Its connection is only with the Hospitaller’s who owned land here.
Temple Herdewyke Warwickshire
A strong association with the Templars here, it has been claimed that there is a connection with the Ark of the Covenant.
Many years have been spent searching for the Ark which contained two stone tablets with the ten commandments inscribed.
In his book ‘The Templar’s and the Ark of the Covenant ’ author Graham Phillips states that the Knights Templar from Herdewyke brought the ark to England following their defeat by the Saracens in the 12th century.
Although the ark itself has not been found Graham Phillips believes that one of the two slabs of stone have been found.
Inscribed with 13 separate symbols it has been identified as the form of sandstone found on Mount Sinai -where the commandments are said to have been made.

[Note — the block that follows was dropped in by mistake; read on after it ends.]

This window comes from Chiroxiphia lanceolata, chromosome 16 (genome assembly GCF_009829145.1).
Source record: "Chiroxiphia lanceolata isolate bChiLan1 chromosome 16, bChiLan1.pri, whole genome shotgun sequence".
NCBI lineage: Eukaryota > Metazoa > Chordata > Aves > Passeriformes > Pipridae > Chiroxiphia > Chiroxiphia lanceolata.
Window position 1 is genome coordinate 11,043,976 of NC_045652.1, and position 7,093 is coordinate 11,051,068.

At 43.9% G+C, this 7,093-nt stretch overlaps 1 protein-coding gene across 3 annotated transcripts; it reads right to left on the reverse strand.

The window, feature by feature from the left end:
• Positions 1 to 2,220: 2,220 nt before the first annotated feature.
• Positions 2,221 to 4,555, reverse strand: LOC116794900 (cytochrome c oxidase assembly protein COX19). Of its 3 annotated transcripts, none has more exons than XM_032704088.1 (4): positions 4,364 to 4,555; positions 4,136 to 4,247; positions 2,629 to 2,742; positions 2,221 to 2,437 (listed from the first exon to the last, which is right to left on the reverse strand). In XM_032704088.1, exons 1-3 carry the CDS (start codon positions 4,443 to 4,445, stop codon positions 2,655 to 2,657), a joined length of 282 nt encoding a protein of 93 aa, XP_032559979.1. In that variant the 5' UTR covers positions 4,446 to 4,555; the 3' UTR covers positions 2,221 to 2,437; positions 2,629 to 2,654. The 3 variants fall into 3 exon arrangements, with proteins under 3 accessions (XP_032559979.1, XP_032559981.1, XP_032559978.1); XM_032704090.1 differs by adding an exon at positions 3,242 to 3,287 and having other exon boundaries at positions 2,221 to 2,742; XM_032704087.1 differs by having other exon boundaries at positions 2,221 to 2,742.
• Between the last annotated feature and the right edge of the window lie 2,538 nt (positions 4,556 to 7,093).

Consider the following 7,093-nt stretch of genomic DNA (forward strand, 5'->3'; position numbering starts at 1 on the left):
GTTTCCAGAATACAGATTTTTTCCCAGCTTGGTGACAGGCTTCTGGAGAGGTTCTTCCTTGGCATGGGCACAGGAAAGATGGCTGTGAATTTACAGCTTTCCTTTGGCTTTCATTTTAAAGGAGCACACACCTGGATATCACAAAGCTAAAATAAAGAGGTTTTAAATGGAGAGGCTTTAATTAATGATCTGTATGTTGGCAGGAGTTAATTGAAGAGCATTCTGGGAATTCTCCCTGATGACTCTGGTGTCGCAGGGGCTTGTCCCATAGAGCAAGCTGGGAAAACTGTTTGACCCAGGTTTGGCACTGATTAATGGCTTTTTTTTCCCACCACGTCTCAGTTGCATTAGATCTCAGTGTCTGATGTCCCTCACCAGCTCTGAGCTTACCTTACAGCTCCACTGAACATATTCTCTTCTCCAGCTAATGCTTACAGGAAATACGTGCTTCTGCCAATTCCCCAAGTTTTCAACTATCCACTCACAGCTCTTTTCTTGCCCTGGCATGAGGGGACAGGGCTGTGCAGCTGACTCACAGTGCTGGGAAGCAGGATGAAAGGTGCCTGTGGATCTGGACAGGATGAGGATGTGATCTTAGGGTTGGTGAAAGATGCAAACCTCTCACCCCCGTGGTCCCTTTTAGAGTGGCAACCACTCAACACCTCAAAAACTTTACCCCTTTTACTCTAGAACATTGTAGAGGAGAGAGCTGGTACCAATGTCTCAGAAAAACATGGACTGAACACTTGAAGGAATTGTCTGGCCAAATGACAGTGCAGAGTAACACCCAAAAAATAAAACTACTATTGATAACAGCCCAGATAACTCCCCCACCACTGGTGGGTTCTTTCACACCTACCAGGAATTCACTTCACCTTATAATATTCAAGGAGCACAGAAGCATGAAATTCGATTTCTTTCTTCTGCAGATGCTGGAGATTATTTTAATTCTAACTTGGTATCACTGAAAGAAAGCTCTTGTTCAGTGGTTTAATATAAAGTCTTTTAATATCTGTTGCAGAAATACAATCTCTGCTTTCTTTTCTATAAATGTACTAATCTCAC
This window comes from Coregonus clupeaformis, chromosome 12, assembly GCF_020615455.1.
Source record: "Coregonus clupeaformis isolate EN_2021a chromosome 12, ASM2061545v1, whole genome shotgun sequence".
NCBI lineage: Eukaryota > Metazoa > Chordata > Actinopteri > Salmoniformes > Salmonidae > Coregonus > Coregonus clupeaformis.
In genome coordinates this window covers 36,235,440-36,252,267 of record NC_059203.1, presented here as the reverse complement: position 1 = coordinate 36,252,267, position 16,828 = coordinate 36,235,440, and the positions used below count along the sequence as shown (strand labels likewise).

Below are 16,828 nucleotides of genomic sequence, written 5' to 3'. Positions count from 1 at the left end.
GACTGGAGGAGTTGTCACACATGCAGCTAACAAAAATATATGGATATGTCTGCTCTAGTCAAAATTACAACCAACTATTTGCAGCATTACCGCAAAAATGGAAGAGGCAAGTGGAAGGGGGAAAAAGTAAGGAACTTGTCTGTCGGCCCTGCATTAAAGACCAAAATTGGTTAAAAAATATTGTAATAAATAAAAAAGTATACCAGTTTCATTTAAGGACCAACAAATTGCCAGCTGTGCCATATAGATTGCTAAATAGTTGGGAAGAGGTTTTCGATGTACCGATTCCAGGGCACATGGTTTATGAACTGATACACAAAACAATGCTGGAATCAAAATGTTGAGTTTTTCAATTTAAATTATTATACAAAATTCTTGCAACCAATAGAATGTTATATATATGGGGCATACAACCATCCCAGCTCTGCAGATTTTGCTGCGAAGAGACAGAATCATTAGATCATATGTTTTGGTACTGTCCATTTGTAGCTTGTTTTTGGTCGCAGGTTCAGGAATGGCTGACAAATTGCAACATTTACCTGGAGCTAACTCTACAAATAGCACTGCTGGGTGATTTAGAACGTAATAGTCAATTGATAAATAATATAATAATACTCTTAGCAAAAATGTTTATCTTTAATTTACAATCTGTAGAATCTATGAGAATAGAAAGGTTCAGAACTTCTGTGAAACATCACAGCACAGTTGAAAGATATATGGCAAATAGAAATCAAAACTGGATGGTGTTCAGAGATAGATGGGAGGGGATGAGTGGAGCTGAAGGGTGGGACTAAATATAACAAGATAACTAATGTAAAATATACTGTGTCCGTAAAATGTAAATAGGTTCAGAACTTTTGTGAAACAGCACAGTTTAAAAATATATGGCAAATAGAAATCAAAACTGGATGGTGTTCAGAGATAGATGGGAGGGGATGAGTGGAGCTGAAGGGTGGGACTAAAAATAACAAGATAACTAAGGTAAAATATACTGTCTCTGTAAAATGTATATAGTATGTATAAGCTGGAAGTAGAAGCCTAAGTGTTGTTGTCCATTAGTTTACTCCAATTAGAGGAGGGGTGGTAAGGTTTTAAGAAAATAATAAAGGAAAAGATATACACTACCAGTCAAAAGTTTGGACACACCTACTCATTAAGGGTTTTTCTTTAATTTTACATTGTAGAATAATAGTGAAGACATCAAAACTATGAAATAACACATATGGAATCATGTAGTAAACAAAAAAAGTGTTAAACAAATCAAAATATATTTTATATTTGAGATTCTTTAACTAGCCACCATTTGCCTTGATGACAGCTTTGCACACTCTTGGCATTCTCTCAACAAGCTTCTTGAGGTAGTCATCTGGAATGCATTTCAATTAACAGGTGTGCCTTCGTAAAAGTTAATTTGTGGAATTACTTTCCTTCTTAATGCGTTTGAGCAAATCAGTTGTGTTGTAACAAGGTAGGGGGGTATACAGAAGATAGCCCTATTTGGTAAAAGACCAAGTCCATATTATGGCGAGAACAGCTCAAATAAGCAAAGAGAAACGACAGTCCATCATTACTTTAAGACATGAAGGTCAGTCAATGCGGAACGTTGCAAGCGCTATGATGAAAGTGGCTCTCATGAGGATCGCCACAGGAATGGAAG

The slab was found in the walls of an old Holy Well in the village of Napton -on -the Hill , Warwickshire.
So strong is the connection with the templar’s is that in 1600 when Sir Walter Raleigh visited the village that he hired a gang of men to excavate the ruins of the Herdewyke chapel in the belief that the Templar’s had buried a treasure there, however nothing was found.
The chapel in modern times was used as a barn, now it has been renovated as a domestic dwelling.
All Saints Church, Burton Dasset
(near Southam, Warwickshire, UK)
The Church was built by the Herdewyke Templar’s early in the 14th century, by this time the templar’s were purely a religious order.
This well maintained church is situated on the hillside overlooking Burton Dasset
It was once abandoned and came back into use as a Roman Catholic church , it was at the time of the reformation that it was taken over by the Church of England and became the parish church.
In Victorian times plaster was removed from the internal walls uncovering ancient wall paintings on each side of the North Transept windows , these depict two human figures with crowns and have a number of faded inscriptions written in Latin.